2. Actually, take my comment below with the context that I thought your reply was to my comment (the only thing I thought i asked for notification of) rather than someone else’s. My apologies.

      3. You only trust them because they haven’t targeted you yet, like they have to others.

        Web3 will take over as the Internet fabric is re-woven with blockchains. As the technologies converge, so will the hardware to efficiently crunch them.

        Distributed MMO game servers should be the most adoptable early test area outside of money. That and an uncensorsble social media platform.

    3. “Just as you can “trust” an open source project more than a closed source one, but, that trust hasn’t put Microsoft out of business.”

      Long as one’s name isn’t Marak Squires.

  10. The good old days of dialup networking
    Why would I ever want to send an email
    What is an email any way
    Why would I ever want to go to some website when i can go to my local library
    Buying things online, that seems extremely sketchy, how can i trust the person will send me what i purchase
    What happens if the power goes out, then what
    Between the comments and the main article. This is all i hear.

  11. Wow. I am truly saddened to see, not only an article written by someone who has not understood blockchain or its various uses, including web3, but also a list of 22 commenters who have the same problem. Let’s address a few:

    1) no use for blockchain. Same was 100% true for lasers, doped materials which became transistors, heck people even asked what email was for when it came out en mass. Never mind that one commenter at least DID in fact point out that there are a variety of financial uses for blockchain RIGHT NOW. Value transmission, gambling, loans, investment, charitable donations. This is because financial transactions are relatively instant, have no government imposed limits, and are 100% verifiable with no human permissions in the way of the entire process. It also doesnt this at a small fraction of the enedrgy cost of transmitting and using money through banks (more on that in a second)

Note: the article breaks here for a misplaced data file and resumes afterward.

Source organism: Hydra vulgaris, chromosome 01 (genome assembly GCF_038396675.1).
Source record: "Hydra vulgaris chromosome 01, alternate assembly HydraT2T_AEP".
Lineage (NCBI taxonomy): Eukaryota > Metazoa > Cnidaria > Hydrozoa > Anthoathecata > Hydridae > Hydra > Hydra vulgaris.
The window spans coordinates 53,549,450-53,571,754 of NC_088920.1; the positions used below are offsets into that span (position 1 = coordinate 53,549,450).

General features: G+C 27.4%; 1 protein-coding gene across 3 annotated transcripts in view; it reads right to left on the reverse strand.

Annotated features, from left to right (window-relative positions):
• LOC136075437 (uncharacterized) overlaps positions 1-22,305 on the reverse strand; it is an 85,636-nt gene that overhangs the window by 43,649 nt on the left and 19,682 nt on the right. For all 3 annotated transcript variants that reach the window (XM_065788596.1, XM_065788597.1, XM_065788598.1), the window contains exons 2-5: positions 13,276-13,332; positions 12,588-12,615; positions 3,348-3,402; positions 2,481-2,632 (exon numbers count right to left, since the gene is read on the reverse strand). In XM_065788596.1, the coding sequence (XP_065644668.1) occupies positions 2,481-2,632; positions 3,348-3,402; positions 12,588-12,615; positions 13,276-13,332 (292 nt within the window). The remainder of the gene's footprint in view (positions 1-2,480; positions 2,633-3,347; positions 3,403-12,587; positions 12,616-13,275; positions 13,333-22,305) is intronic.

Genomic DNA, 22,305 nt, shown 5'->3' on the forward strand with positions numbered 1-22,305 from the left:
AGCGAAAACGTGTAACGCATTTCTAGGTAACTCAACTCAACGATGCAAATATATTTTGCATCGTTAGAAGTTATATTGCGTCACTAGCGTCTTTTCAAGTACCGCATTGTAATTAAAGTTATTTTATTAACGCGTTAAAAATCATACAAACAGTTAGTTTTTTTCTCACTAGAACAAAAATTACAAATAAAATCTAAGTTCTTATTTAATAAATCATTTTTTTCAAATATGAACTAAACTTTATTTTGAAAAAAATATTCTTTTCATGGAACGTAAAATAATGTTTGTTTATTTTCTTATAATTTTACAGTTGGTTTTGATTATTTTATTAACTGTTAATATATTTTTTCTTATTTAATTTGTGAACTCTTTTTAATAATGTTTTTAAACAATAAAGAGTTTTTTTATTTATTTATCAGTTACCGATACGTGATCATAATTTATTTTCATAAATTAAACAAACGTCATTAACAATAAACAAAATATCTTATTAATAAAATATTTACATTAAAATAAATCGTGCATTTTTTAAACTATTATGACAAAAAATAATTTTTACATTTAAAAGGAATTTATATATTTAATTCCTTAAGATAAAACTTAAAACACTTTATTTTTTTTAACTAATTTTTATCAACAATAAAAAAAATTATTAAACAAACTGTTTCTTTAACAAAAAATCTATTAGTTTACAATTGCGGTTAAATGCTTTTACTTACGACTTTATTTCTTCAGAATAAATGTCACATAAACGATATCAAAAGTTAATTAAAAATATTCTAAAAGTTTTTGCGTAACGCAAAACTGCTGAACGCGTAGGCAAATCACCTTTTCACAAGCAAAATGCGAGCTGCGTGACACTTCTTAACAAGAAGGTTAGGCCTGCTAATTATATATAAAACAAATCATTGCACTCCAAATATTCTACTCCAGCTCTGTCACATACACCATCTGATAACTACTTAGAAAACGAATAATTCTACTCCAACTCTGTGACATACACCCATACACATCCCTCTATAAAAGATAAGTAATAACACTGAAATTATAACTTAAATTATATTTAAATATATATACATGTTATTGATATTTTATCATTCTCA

2) energy usage. It’s too bad that this old tripe continues amongst the readers of Hackaday who I would think are smarter than that. EVERYTHING uses too much energy when its not compared against the status quo. There is more energy spent on standby power around the world than the entire bitcoin network. Thats power spent just to make sure a device does nothing at all, and you are complaining about the power bitcoin uses? Further, when compared against the energy and geopolitical costs of using fiat through the global financial system, bitcoin wins every single time. It uses a fraction of the power of all those servers,buildings, airconditioninng, etc etc, not to mention the militaries which are used to bolster the value of the fiat in the first place. Most miners try to lower their energy cost and tend to use overage of power that would otherwise get lost or poorly directed. Further, increased transactions on bitcoin (or other network) doesnt increase the power usaage, unlike fiat (although increased price will atttract more miners and that will increase the power usage until the profits drop off). Sidenote: the bitcoin financial system was built from the groud up, with no subsidies, no taxper money, and is not continually subsidized, unlike the fossil fuel industry and banking system. There will be no bitcoin bailouts. Once you realize Bitcoin is a settlement layer like FedWire except faster and less energy intensive , you can see the light I think.
    https://www.coindesk.com/business/2021/03/05/the-frustrating-maddening-all-consuming-bitcoin-energy-debate/
    https://www.coindesk.com/business/2020/05/19/the-last-word-on-bitcoins-energy-consumption/